There are many more great resources available at the Vimeo account for Rule/Boston Camera, so you should check them out if you haven’t seen any of htem before. Would you guys like to see more resources on color correction theory, or color correction programs, or both? Let us know below.

Link: Blackmagic Design Support – Download DaVinci Resolve

[via Cinescopophilia & Rule/Boston Camera Learning Lab]

Related Posts

  1. DaVinci Resolve Lite is the Free Version of a $29,995 Color Grading Suite
  2. Curious About High-End DaVinci Resolve Color Correction? Free Live Webinar September 8th
  3. New Version of DaVinci Resolve Lite Removes Key Restrictions, Plus Here's Some Free Training

COMMENT POLICY

We’re all here for the same reason: to better ourselves as writers, directors, cinematographers, producers, photographers... whatever our creative pursuit. Criticism is valuable as long as it is constructive, but personal attacks are grounds for deletion; you don't have to agree with us to learn something. We’re all here to help each other, so thank you for adding to the conversation!

Description image 34 COMMENTS

  • Great post! Thank you.

  • more on color theory! pleeease!

  • Would love to see more on color grading, color correction and color theory. Thanks for all you guys do already.

  • Yes please.

  • Lliam Worthington on 07.12.12 @ 11:51AM

    Yes I would.

  • Resolve is only $995. However, if you want BMs control surfaces, it’s 29,995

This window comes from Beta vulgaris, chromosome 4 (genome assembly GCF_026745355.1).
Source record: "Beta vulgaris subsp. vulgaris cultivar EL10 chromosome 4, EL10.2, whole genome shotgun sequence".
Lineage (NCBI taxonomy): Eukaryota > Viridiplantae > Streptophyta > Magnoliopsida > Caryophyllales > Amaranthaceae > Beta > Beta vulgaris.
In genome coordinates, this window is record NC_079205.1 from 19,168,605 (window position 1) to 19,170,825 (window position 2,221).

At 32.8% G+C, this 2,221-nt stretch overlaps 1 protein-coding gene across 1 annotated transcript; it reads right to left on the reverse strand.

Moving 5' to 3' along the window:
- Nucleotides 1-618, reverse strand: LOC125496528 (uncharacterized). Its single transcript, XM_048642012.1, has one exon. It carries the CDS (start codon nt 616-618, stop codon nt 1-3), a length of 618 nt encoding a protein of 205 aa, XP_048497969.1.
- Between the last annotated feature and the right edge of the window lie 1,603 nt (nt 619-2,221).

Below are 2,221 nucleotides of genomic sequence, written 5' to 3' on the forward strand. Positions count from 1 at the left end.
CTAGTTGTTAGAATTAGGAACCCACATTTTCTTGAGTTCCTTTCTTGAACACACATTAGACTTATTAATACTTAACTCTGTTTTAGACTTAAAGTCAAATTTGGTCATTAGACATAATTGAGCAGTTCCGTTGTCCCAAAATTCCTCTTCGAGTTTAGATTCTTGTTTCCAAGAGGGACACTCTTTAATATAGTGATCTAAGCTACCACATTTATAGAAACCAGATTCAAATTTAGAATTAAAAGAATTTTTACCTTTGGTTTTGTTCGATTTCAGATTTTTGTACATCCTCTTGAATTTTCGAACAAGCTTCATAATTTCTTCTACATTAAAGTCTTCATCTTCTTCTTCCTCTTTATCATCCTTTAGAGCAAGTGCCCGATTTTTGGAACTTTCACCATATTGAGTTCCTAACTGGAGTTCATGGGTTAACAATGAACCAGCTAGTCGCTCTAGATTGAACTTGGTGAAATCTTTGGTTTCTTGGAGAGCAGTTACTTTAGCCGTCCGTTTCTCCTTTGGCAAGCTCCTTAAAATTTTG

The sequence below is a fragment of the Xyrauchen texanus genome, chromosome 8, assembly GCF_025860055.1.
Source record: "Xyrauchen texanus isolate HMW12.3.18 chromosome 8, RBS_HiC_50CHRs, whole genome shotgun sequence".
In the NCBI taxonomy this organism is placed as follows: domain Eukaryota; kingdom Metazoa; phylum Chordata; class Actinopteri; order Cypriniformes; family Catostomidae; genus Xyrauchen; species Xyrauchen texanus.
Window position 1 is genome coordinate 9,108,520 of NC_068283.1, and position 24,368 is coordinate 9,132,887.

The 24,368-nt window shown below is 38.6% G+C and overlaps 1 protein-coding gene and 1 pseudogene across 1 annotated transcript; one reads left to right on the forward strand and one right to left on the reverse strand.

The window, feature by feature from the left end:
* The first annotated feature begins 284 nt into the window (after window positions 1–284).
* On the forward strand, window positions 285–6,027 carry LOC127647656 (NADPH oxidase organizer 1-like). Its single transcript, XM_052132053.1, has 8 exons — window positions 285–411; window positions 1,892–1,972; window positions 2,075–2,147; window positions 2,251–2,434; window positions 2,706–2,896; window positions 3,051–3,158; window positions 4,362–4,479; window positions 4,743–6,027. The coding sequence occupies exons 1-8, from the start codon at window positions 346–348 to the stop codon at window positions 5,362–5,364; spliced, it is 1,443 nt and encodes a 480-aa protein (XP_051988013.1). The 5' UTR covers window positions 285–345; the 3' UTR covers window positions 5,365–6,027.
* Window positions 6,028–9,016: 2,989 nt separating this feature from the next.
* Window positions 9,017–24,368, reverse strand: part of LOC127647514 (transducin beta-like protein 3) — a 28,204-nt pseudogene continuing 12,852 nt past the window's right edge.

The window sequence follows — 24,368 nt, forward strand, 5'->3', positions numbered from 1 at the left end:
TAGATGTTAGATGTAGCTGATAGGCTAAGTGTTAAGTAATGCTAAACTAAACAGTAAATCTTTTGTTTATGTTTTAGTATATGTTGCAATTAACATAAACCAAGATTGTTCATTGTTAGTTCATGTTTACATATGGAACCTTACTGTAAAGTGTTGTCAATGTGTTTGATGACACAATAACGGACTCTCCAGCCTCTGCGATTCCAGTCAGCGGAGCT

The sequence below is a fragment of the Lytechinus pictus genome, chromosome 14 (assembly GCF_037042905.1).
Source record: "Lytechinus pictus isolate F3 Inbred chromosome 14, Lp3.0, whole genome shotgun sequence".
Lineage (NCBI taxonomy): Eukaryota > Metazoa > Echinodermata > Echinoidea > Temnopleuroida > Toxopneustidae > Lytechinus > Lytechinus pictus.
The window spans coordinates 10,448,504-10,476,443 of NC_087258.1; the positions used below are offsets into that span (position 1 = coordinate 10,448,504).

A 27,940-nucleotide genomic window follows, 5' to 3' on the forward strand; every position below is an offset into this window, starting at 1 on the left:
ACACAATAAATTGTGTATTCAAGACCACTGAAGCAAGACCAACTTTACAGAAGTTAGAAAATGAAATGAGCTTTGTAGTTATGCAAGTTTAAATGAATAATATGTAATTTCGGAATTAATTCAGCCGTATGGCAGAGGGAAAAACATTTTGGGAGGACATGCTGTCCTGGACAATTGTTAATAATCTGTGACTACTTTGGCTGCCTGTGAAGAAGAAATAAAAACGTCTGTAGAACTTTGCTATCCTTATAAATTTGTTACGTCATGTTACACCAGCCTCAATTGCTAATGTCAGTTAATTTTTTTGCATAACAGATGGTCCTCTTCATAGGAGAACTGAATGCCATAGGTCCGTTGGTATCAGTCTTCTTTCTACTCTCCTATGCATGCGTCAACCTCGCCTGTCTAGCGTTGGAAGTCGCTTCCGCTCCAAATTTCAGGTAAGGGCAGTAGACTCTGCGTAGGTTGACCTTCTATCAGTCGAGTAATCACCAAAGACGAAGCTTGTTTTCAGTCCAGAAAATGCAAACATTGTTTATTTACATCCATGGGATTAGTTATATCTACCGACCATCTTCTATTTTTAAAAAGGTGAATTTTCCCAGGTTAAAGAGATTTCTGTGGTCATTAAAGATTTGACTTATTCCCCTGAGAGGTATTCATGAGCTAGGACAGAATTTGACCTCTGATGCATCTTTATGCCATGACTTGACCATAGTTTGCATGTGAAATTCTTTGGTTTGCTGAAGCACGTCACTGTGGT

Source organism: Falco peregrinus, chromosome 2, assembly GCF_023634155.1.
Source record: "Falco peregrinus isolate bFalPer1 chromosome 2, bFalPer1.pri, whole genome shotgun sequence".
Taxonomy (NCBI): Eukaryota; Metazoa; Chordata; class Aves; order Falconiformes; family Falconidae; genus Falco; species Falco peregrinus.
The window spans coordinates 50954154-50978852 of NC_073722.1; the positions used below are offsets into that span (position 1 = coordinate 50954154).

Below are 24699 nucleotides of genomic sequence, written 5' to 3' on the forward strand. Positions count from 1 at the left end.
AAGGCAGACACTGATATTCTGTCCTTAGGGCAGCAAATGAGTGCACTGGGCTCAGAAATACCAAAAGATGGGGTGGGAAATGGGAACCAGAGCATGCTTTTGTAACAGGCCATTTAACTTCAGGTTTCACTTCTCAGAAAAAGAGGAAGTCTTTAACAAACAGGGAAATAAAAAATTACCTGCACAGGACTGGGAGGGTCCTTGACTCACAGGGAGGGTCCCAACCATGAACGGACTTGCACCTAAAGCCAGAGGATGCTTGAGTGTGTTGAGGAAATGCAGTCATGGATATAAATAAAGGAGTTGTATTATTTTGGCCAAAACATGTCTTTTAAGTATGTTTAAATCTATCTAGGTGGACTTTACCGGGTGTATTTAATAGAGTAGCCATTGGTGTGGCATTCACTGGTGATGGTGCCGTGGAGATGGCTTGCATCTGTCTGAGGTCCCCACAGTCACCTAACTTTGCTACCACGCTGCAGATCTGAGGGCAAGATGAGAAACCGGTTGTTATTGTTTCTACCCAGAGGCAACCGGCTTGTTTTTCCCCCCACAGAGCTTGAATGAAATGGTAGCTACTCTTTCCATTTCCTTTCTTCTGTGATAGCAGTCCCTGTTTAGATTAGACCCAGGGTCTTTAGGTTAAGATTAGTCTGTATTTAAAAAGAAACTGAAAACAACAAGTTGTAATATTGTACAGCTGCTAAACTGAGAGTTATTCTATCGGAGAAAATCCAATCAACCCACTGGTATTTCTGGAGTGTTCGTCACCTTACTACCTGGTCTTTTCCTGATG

• how do i download the vimeo video, it’s not playing here…

    • Click on the word “vimeo” and it will take you to the video on Vimeo’s page. Below it there is a black “download” box. Click there and it will give you different options for quality. If you’re on a Mac, right click and “save as” and if you’re on a PC… I’m not sure.

      Cheers.

  • I could get down with some more fundamentals of color theory. There is a ton of material on tools and tricks, but I for one would like a deeper understanding of why certain looks work and others don’t. These books sound awesome.

  • Vashi Nedomansky on 07.12.12 @ 2:47PM

    Wonderful post and great info on both videos. Thanks Joe!

  • matt amrich on 07.12.12 @ 5:46PM

    we want more color! :) and thanks

  • Would love to see more posts about colour correction and theory. I think its one thing we can constantly improve on. I’ll be ordering those books soon as well!

  • Please, more color correction stuff would be Great!!

  • Steve Nelson on 07.12.12 @ 10:22PM

    I can highly recommend both of those books. If you’re serious about being a colorist you’ll find yourself referring to them periodically. If you visit Alexis’ blog site he recommends some other books as well including some of the works of Joseph Itten. Patrick Inhofer’s Tao of Color website also offers training for Resolve 8 and he plans on offering a version for 9 in the future. All good stuff…….

  • PJ Palomaki on 07.13.12 @ 4:26AM